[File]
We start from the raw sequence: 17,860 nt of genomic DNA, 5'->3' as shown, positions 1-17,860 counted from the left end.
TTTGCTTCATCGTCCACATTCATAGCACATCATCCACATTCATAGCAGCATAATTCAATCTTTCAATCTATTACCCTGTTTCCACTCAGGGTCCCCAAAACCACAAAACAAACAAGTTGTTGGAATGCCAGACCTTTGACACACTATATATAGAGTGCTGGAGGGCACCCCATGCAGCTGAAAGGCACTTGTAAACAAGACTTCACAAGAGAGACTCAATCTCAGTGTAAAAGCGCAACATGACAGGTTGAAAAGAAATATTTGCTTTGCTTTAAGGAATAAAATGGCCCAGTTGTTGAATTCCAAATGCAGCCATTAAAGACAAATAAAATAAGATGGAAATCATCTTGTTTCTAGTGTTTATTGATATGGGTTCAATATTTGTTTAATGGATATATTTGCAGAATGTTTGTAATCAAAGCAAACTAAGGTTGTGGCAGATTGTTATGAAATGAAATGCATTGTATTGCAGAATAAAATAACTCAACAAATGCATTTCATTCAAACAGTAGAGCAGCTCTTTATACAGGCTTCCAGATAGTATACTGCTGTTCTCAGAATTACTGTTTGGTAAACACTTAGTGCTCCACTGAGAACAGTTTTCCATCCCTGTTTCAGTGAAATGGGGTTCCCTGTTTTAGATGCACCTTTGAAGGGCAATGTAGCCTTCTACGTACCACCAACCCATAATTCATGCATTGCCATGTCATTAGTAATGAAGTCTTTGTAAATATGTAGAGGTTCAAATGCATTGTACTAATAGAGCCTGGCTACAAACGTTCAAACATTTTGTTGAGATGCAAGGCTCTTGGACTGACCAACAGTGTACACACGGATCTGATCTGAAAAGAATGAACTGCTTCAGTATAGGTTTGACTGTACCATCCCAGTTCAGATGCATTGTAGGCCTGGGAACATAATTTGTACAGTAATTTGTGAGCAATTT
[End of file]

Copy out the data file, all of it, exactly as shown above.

We start from the raw sequence: 17,860 nt of genomic DNA, 5'->3' as shown, positions 1-17,860 counted from the left end.
TTTGCTTCATCGTCCACATTCATAGCACATCATCCACATTCATAGCAGCATAATTCAATCTTTCAATCTATTACCCTGTTTCCACTCAGGGTCCCCAAAACCACAAAACAAACAAGTTGTTGGAATGCCAGACCTTTGACACACTATATATAGAGTGCTGGAGGGCACCCCATGCAGCTGAAAGGCACTTGTAAACAAGACTTCACAAGAGAGACTCAATCTCAGTGTAAAAGCGCAACATGACAGGTTGAAAAGAAATATTTGCTTTGCTTTAAGGAATAAAATGGCCCAGTTGTTGAATTCCAAATGCAGCCATTAAAGACAAATAAAATAAGATGGAAATCATCTTGTTTCTAGTGTTTATTGATATGGGTTCAATATTTGTTTAATGGATATATTTGCAGAATGTTTGTAATCAAAGCAAACTAAGGTTGTGGCAGATTGTTATGAAATGAAATGCATTGTATTGCAGAATAAAATAACTCAACAAATGCATTTCATTCAAACAGTAGAGCAGCTCTTTATACAGGCTTCCAGATAGTATACTGCTGTTCTCAGAATTACTGTTTGGTAAACACTTAGTGCTCCACTGAGAACAGTTTTCCATCCCTGTTTCAGTGAAATGGGGTTCCCTGTTTTAGATGCACCTTTGAAGGGCAATGTAGCCTTCTACGTACCACCAACCCATAATTCATGCATTGCCATGTCATTAGTAATGAAGTCTTTGTAAATATGTAGAGGTTCAAATGCATTGTACTAATAGAGCCTGGCTACAAACGTTCAAACATTTTGTTGAGATGCAAGGCTCTTGGACTGACCAACAGTGTACACACGGATCTGATCTGAAAAGAATGAACTGCTTCAGTATAGGTTTGACTGTACCATCCCAGTTCAGATGCATTGTAGGCCTGGGAACATAATTTGTACAGTAATTTGTGAGCAATTT